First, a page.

The Great Migration of 1971 II Reception

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The Great Migration of 1971: II: Reception Author(s): Partha N. Mukherji Reviewed work(s): Source: Economic and Political Weekly, Vol. 9, No. 10 (Mar. 9, 1974), pp. 399+401+403+405-408 Published by: Economic and Political Weekly Stable URL: http://www.jstor.org/stable/4363472 . Accessed: 28/11/2011 03:43 Your use of the JSTOR archive indicates your acceptance of the Terms & Conditions of Use, available at . http://www.jstor.org/page/info/about/policies/terms.jsp JSTOR is a not-for-profit service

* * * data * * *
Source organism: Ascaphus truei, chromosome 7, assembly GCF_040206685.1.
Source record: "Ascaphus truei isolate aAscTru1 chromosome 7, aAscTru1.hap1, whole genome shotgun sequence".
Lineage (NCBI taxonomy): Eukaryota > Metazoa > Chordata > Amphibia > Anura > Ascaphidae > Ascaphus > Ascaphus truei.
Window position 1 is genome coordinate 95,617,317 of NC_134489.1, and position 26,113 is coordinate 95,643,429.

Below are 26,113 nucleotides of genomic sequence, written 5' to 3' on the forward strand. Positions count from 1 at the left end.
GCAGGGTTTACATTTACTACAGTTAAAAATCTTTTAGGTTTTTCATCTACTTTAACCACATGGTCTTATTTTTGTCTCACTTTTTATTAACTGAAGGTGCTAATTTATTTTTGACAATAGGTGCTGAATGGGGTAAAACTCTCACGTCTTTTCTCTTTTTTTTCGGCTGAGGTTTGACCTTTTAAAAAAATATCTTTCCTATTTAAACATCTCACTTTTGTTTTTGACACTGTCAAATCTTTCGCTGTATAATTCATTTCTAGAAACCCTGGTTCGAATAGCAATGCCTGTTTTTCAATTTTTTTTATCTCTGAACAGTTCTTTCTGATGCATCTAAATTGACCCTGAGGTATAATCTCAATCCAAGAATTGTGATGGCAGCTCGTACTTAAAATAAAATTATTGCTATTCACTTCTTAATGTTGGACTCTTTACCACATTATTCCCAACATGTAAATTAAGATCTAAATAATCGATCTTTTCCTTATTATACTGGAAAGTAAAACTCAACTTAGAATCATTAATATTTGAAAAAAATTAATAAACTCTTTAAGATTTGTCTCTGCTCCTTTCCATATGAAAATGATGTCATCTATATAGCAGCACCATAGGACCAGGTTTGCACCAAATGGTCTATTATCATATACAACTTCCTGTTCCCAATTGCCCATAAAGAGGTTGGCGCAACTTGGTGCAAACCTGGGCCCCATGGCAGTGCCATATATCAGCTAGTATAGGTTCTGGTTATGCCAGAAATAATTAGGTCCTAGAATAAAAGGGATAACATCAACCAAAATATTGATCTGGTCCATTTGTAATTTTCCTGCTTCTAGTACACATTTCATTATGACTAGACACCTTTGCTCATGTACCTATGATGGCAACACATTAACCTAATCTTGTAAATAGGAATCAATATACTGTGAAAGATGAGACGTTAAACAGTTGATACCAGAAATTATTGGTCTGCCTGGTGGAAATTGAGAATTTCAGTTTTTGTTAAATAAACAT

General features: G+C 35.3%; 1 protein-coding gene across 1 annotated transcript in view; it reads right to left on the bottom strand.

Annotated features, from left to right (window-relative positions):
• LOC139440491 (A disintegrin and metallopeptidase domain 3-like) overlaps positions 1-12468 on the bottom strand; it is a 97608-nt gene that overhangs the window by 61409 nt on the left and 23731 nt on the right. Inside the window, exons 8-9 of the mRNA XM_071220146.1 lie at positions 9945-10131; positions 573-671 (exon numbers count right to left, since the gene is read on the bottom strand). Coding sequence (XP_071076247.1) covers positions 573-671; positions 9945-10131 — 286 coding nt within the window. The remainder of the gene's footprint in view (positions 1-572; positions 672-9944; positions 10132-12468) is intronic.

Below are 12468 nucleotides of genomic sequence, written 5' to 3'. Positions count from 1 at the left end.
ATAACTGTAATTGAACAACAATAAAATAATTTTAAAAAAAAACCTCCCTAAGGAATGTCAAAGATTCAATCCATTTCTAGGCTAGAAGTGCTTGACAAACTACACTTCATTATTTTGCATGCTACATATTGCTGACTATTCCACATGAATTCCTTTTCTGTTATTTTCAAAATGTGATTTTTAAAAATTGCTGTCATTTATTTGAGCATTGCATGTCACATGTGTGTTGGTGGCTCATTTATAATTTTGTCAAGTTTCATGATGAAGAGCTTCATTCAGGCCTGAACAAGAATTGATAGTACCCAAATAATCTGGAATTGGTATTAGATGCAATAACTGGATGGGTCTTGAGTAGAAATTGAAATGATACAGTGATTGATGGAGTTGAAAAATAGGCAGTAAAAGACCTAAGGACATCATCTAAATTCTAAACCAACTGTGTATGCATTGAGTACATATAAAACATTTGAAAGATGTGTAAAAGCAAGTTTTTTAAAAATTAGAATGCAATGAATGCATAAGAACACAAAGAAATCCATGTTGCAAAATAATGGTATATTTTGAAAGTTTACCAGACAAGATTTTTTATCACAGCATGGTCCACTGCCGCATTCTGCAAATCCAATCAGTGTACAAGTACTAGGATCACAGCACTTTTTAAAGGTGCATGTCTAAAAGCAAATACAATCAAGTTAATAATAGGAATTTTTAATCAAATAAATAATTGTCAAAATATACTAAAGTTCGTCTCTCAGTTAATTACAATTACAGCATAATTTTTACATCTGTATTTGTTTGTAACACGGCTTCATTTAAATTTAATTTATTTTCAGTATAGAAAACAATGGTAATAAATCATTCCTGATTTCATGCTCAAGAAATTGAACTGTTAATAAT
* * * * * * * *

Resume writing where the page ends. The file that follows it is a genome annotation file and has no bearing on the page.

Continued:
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  The Great Migration of 1971: II: ReceptionAuthor(s): Partha N. MukherjiReviewed work(s):Source: Economic and Political Weekly, Vol. 9, No. 10 (Mar. 9, 1974), pp. 399+401+403+405-408Published by: Economic and Political Weekly Stable URL: http://www.jstor.org/stable/4363472. Accessed: 28/11/2011 03:43 Your use of the JSTOR archive indicates your acceptance of the Terms & Conditions of Use, available at . http://www.jstor.org/page/info/about/policies/terms.jspJSTOR is a not-for-profit service that helps scholars, researchers, and students discover, use, and build upon a wide range of content in a trusted digital archive. We use information technology and tools to increase productivity and facilitate new formsof scholarship. For more information about JSTOR, please contact support@jstor.org.  Economic and Political Weekly is collaborating with JSTOR to digitize, preserve and extend access to  Economic and Political Weekly. http://www.jstor.org  SPECIALARTICLES The Great Migration of 1971 II-Reception Partha NMukherjiThis is an exploratory study oftheevacueeswholeftEastBengalafterthe imposition ofmartiallawonMarch25, 1971, and sought refugein India.Accordingtoofficialstatistics, bythesecondweekofDecember1971about 6.8 millionevacueeshadbeen housed incampsandanother3.1million werestayingwith friendsandrelatives.Asmanyas 827state campsand19 Centralcampsaccommodatedoneofthelargest migrantmovementsinhistory.This three-part study concentratesonthosewhoweretemporarily settTed attheChandpcaraandBokchora camps in the district of24-Parganas inWestBengal.PartIIexamines theorganisational set-upof the camps,therelationsbetweenhostsand guestsinand aroundthecampsandtheadaptive capacities of theevacuees in their new environment.Part I dealt with the socio-economicbackground of theevacuees,theevents leadingtotheiruprootmentandthetrektosanctuary.PartIIIwilllook at themigrationbacktoBangladesh and themannerinwhichitwasachieved. INa sensethesituationof the refugeesof1971wasunique.A refugeegene-rallvcarriestheconnotationof aper-manentimmigrantwhohasbeenforced toleavehiscountryofbirthoutoffear ofextreme persecutionandpossibledeath.The countrywhichreceivesrefugees,therefore,isawareof theimplicationsof acceptinga non-returneepopulation.Thequestionofrehabilitationandresettlementbecomeseitheranationalproblemfortherecipientaountry,asin India'andPakistanin the past,or aninternationalproblemfor theworld communityasin thecaseof post-warEuropeanre- fugees.2 In contrast, theBangladeshmigrantsof 1971 rightfromthebeginningwereclearlyand unambiguouslydefinedasa temporarygroupwhichwouldbeaccordedhospitalitybv the hostcoun-trvonlyuntilsuchtime astheywereableto go backto theircountryofpermanentresidencewithdignity.Hence, thequestionof theirrehabilita-tion, integrationandabsorptioninIndia didnot arise.Itwas madeabundantlyclearthattheywere tobetreatedasforeignnationals. This,therefore, presentedauniquesitLiationwheretheevacueeswouldreceivefood, clothing,shelter,medicalcare, etc,but wouldnot beexpectedto seekanyoccupationorengageinanv economic activity.In effect,theywetrereducedtoan economicallyidleand stagnantgroup,residinginclustersofvarioussizes(calledcamps)inidentifiableareas.Notonly weretheevacueeseconomicallyisolated,theywere alsocloisteredfrompoliti-tical influencesand activitiesto theextent thatthiswaspossible. Thusinthe administrationof relief as a matterof official policynopolitical partywaasallowed ,any role,nor wereforeignrelief agencies permittedto functionatthelevelof evacueecamps.4Theevacuees wereformally isolated asagroup distinct fromthe surrounding'external' environment.It is evident that the evacuees foundthemselves inasituation whichwasalready definedforthem. Adherenceto thesenormswastheconditionim-posed bythe'hosts' in exchangeforwhich the evacuees received 'hospi-tality'.Forthe evacuee,this was the'price' he had to payto 'earn' thehospitality of his hosts.Clearly, thesanctioninvolved wasthe withdrawalofhospitality shoulda violation ofnorms occur.The formal patternofrelationshipsbetweenthehost system andtheguestswasessentiallyasymmetrical. The acceptanceofthe imposednormswas clearlyafunctionofthe unequalrelationship between the hosts and theguests.Theguest'sstatuswas peculiarinthat he hardly had any rights. Buthe had a few clearlydefined obliga-tionswhichhe hadtoacceptwithgratitude and deference.Thereason whythehostsvstemimposed such restrictionsis easy todiscern.Ittriedto minimise thedele-teriousimpactofanimmigrant popula-tionofsuchmagnitudeonits ownsystem. Strugglingto manage its owninnerstrains, the host system attempt-edtoisolate the newproblem ratherthan allowit to combine with the al-ready existing complex of problems.Morespecifically,the evacuees wereallowedtorenmains anon-comirpetitivegroup intheeconomy,thuskeepingthebalanceofthelabourmarketun-disturbed.Intheirowncountry,theevacueeshadbeenfacedwithimminentcrisis.Tothemthechoiceclearlywasbet-ween afuture ofuncertaintyinaneighboturingcountryinwhichtheycouldatleastlookforwardtosecurityoflifeand afutureofcertainper-secutionandpossibledeath intheirowncountry.Appare-ntlythecharacteranddirectionofpoliticalevents inEastPakistanwvasinterpreted asacrisisofsuchmagnitudethattheinstinctofself-preservationdccicledforthemthechoicebetweenthe twoal-ternatives.Thiscrisis,therefore,wasthecausalgeneratingfactorwhichledtothemassiveexodusofnearly10millionimmigrantsintoIndia.Fbrcedintoeconomicsterilityandisolatedindenselyclusteredenclosurestheimmigrantswerelikelytogeneratenewproblems.Thequestionsthatnaturallyarosewere:In.anenviron-mentnotaltogetheralien,towhatextentdidtheformalisedstructureofnormsguidetheactualbehaviourpattern?Whatwasthenatureofthehostandtheguestsystems?Whatkindofrelationshipsemerged between thetwosystems?Toanswverthesequestions,Icon-centratedonexaminingtheorganisa-tionofreliefandthesocialconditionsinChandparaCampNumberTwoandBokehoraCamp.Theformercampwasnearatownofthesamenamewithsomelocalbusinessesand(Ioffices,includingtheDevelopmentBlockCentre,GramPanchayat(localself- 399  ECONOMICAND POLITICALWVEEKLYMarch9,1974government)office,andsoon.ThelattercampwasnearBokchora,aboutfourkilometresfromChandpara.Al-thoughcontaininga fewshops, acharitabledispensaryandhospitalbykindnessofthe locallandlord,Bok-chorais in facta wellspreadoutdis-persedvillage.Theyboth lieonthejessoreRoadlinkingCalcuttaandJessore - Chandparalyingabout10kms andBokchoraabout 14kms'fromnBongaon. AndbothareintheBon-gaon sub-division of thedistrictof24-Parganas.Chandpara CampNumberTw7owasasmallcamphousingapopulationof2,041 (755men,786women,500child-ren)in16largetentsand50 smallhuts.BokchoraCampincomparisonwasrelatively largewith apopulationof albout15,000(4,500men, 4,500women,6,000children),sheltered in50largetents and 500 smallhuts.Boththe camps hadtubewell, latrineandgarbage disposal facilities.Eachofthecampshad animprovisedclinicwhereadoctorwould comeperiodi-cally formedicalaid. THE ORGANISATION OFRELIEF Theconceptofthehostsystemisbound tovarydepending upon thediffe-rentframesofreferencewithin whichoneexaminesit.Onecouldconceptu- alisetheentireimmigrantpopula-tion as 'guests'and the total mobi-lisationof resourcesbyIndia fortheevacueesas the'hostsystem'.Ihave, howvever,chosen toconfinemy-self totheevacuees andtheir social networkextensionsinthetwocampsasrepresentingthe'guests',andalltherelevantorganisationsthat had a directorindirectbearingonthe main- tenance oftheguests asthe 'hostsystem'.Four majorconstituents ofthehostsys-temcantherefore beidentified, viz,thegovernment and itsnewly set uIp campadministration, thevoluntaryIndian-organisationis,thevoluntaryforeignorganisations andthesocialenvironmentsurrounding, theguestpopulation. TheBongaoncomplex ofcamps was takenover by theBranch Secretariat oftheMinistry ofLabourand Re- habilitation aroundSeptember1971. Afreshcadreof officialsand em-ployeesdrawnmostly fromex-Armyofficersandservicemen,exceptfor the volunteer-level recruitswNhoweredraw,nfrom thenativepopulation, formedanalmost paralleladministra-tion.The roleof thecamp admini-stration vis-a-vis theevacuees was toact asreception,attendto medicalprne-liminaries,provideadequateshelter,administersupplyofrations,provideformedicalcare,arrangeforeduca-tion ofchildren,projectthegovern-ment'sviewpointsandefforts forpro-viding relieftothem,andfinally,togivethemprotectionfromunwantedelements.While thegovernment dideithertakeup orintend totake uptheseroles,italsosoughttheco-operationofnon-sectarianandnon-politicalvoluntaryorganisationstorelieve it-selfwhereverpossible ofsome ofitsfunctions.During theinitialstages,whenthegovernmentwastryingdesperatelyto,cometogripswithreality,itwasthevoluntary efforts oftheseorganisationsandthe nativepopulationthatsustained theearlywaves ofimmi-grants.However,atthetime offieldwork(December1971)thecamp admini-strationwvasworkingmoreorlessontheformalpatternindicatedearlier,exceptthatsome ofitsfunctions wereapportionedtonon-sectarian,non-politi-calvoluntaryorganisations.Anumber ofvoluntaryorganisationsfigured inthetotalcomplexofreliefroles.TheAbhoyAshramhadtakenuppracticallyallthemajorreliefrolesinthetwocamps,barringthesupply ofrations,whichwasunder-takenbythecampadministration,andthechildren'seducationinBokchora,whichtheRamakrishnaMissionhadtaken up. The Gandhi PeaceFounda-tion,Oxfam,theInternationalRescueCommittee,Care,Caritas,contributedreliefmaterialsandlor services.Thestructure ofrelationships bet-weenthe hostsystem,comprisingaconstellationoforganisationsandthesocialenvironment,and theguests,canbe seenintheflowDiagram in-cluded.Theone-wayflowofgoodsandservicesfromvarious relieforganisations totheguests Nvasmatch-edbyareverse-waymovementofobligations.Itisimportanttonotehowthissys-temofrelationships wasmaintained.Itwouldappearthatthe'investment'madebythehostsystemwaswithoutexpectationsofany'returns'.Thisisnotentirelytrue.Theinvestmentwasmade inconsiderationofcertainvalueslikehumanitarianismandthereturncame intheformoftheintangiblenon-materialrewardofuniversalsocialap-probationfromtheworldcommunity.Furthermore, inthecontextofinter-nationalrelations,theformofaccept-anceofthehumanitarianrolealsoamountedtoarejection ofconditionsthrustuponIndiaby itspoliticalneigh-bour.Thiswvasmanifestedinrefusingtheimmigrantsthestatusofco-na- DIAGRAM:FLOWOFGOODS, SERVNICESANDOBLIGATIONS - G1PFA - ;OCIAd.SWV1'ONMEW1 -~~~~~~~~~~~~~~~~t 0~~ EIuCArIo,~~j A~~Ato ShRAMt . ~~~~- SO 2 E9w;;> 0 0~~~~~~~~~~~~~ AREAOFINTERPGRSOtGL RLdToO-$ 1-- -------- T- - V-- ------- -- --I- - Key: GPF=GandhiPOeaceFtundation OX= OJfar,IRC=InternationalRescueCommittee;CH=Caritas;CA=Care;RKM =Ramakrishna Mis-.sionNote:Thedottedlinesindicatethearea ofinterpersonalrelationsorsocialenvironment.401  ECONOMICAND POLITICALWEEKLYMarch9,1974tionalsand consideringthempolitical-lvasaliens. Therefore,theuniversalsocialapprobationof the humanitarianrole playedby India, ineffect amount-ed to anl implicitrejectionof certainconditions imposedbyPakistanionIndia.Infact,the form ofthe,humanii-tarianrolehad built-insymbolsof re-jectionof theconditionsimposed byPakistan.Thisrejectionin turnhaddangerousimplicationsforrelationsbetweenIndia andPakistan.Presumablyitcan be workedoutthat theform of investmentin theim-migrantsinvolveda definiteentrepre-neurialrisk inexpectingfavourablepo-tical andeconomicoutcomes. T'hepos-siblealternativesbeforethe host'sys-temfromwhichachoicehadtobemadewereasfollows:(1)togivetheimmigrantsthestatusofco-nationalsandrehabilitatethemintotheIndiansocialsystem - anexperi-encenotalientothe subcontinent;()togranttheimmigrantsasylumbuttransfertheresponsibilityoftheirmaintenanceand ftutturerehabilitationto theinternationalcommunity;(3)totake uip theresponsibilityoftheirse-curityand.maintenancewith the co-operationof the internationalcommu-nitvbutdenythemco-nationalityinconsiderationofprevailingsocialandeconomic conditionsinthecountry.Inthepast,thesubcontinent hasalwaysfavouredthechoiceof thefirstalterna-tive for majorandminorinfluxes.Ithasnever shirked its responsibilitytotheinternationalcommuinity nor isitlikely thatthe international communitywouildhavebeen able to takeuptheprollemsof stuchalargepopulation.But,andthisisimportant,inthepastsuch movementsofpopulations large orsmall,were alwaysamatter of two-waytraffic.Theyhad the importantcharacteristicofcountervailingforcesbalancing each other. Thelast influxwas- not onlyone-way,but its magni-ticde 'vas way ouitof bounds ofper-missive limits.Thechoice ofthe firstalternativewould have severalclear implications.(1) This wouldbe more economicalasthe costof maintaininga 10 millionimmigrantpopulation vitha likely in-crease i.n its strengthwoouldbe prohi-bitive.The Governmentof India wasspending at therate of more thanRs18.5 million perday.5 (2) Itwouildhave meant acceptinga situation thrusttipon oine countryby another. (3)Itwouild leave thecouintryof asylumwithlesspowerfuilsymbols ofrejection oftheimposedconditions.The choice ofthe thirdalternative therefore,seeninthe perspectiveof thefirst, hadamorecompulsiveorientationtowardsanearlysolution, thoughatgreaterrisk.These alterniativesdonotexhaustallthelogicalpossibilitiesopentoIndia,thouighthey includeall themajorones.Indiacoiildhave refusedasylumtotheimmigrantsforcingthemto returnorniotallowingthemto cross thepoliticalboundary.T'hiswvould havebeenindirectcontraventionof theacceptedprincipleofnon-refoulemenitenshrinedintheDeclarationof TerritorialAsylumbasedontheDeclarationofHumanRights,whichstatesthatarefugeecannotbe retturned in anymannerwhatsoeverto the frontiersofterrito-rieswherehislifeo,r freedomwouldb)ethreatenedon accountof hisrace,religion,ormembershipofaparticulars(cialgrouiporpoliticalopinion .6Therefore,'it seems clearthattheproperenactmentof thehumanitarianhostroleniot onlyhadstructuralpropsin theimmediatehost-guestinteractions,l)bltalsoinvolved awholerangeofbi-lateralandmultilateralnatio.n-statein-teractionsdirected towardstheattain-ment ofanexplicitgoal- namely,thereturnoftherefugeestotheirhomeland.7 INNERTENSIONSINTHEHOSTSYSTEM Evena cursor-yperusalofthe flowDiagramwvillindicatethattheAbhoyAshramat thegrassrootslevelvolun-taryorganisationhadto playamore-complexrolethan theotherorganisa-tions vis-a-visthetwo campsexaminedhere. Goodsandservicesfromseveralvoluntaryorganisationswere fuinnelledthrouighthe Ashram.TherewN7eretwoprincipalsocialworkerswho ranthisinstitutioninBongaon.At theinstanceof theGan-dhiPeaceFoundatioan,theAblhoyAshramnvolu-teeredtoplay anactiverole inreliefoperations.Consequiently,itbecamea centreforco-ordinatingtheactivitiesofthe variousreliefagencies.Thegrouipthat constittutedthereliefteam at theAshramfocalpointpresent-ed aheterogeneouslotwith ill-definedandinconsistentroleobligations.Thusthe GandhiPeaceFoundationvolunii-teerclearlydefiedthe Ashramauthori-ties,claimedallegianceonlytohisprincipalsandinterpretedthehospita-lityextendedto him bytheAshramashis rightfor theserviceCshewNsren-deringto theevactuees.TheAshram,heclaimed,was*merelyareceivirngrpointforgoodstobedistributed.Ithadno clearclaimonhowthe goods were to be distribultedl. As farashewasconcerned,heconsideredhimselfindependenitandautonomous withres-pectto goodsreceivedspecificallyfor thecamphewaslookingafter.TrheAshram heldtheview that sincethere-liefgoodsweredespatchedin thenaineof theAshram,theAshram hadarighttotakeatotal stockofthesituationofallthethreecampsunderits reliefju-risdiction andallocatethese materialsandothersaccording totheintensityofnee(dsinthedifferentcamps.Thiscon-flictwasnotresolvedduringthedaysIwatchedthemastheirguestand infactitfrequentlyeruptedinunplea-santtensions.Thedoctorsand theirmedicalstaffhadmoreclearlydefinedroles,butonoccasionsthespecificityoftheirrolescreatedproblems.Forexample,ononeoccasionthe driverbelongingtoOxfamreported tohisprincipalsthattransporthadbeenmisused on one ortwooc-casions.This resultedinaunilateralwithdrawalof thetransportbyOxfamwitholutanyenquiiryinto thisallega-tionandwithouitanyexplanation,cauis-ingthemedicalandreliefservicestothetwocampstocome toanabruptstop. In such asituationthedoctorsfeltverycritical ofOxfambehaviourhut declinedtoreportanythinginwriting eithertotheirprincipalsortoAbhoy Ashrarrmor to Oxfam. Onthisoccasion,I feltcompelledto interveneandhelpedtheAshram,take tup thematterandprotesttoOxfam.Thetensions inthe Ashramresolvedthemnselveslargelybecauseofthe twokinds ofleadership.WhiletheAshram,asawhole, functioned asatask-orient-edgroup,theleadershiprolesamongthoseworkingatthetwocampswereclearlydifferentiated.Forinstance,theroleperformanceof thesocialworkerfromtheGandhiPeaceFoundationcouldbeidentified interms ofbehaviourandattitudesgenerallyassociatedwiththeinstrumentalleadershipof ataskleader(e g,ingivingsuiggestions,directives,opinions,takingimportantdecisionsand soon).Incomparison,theladywhowasformallyinchargeofthe-Ashramclearlvacquiredtheexpressiveleadershipofthe'sociometricstar'(characterisedby expression ofemo-tions,supportivebehaviourtoother.s,thedesiretopleaseandlbelikedandamoregeneralisedlikingforothermembers ).8Thisisnot tosaythat thelatterdlidnotperformanyinstrumentalrole,butonlythatshewasbetterequiippedasanexpressiveleaader.Ononeoccasionthe(GandhiPeaceFounda.tionvoluinteerwNentonfast asaprotestagainstheractioninnotsulpplying 403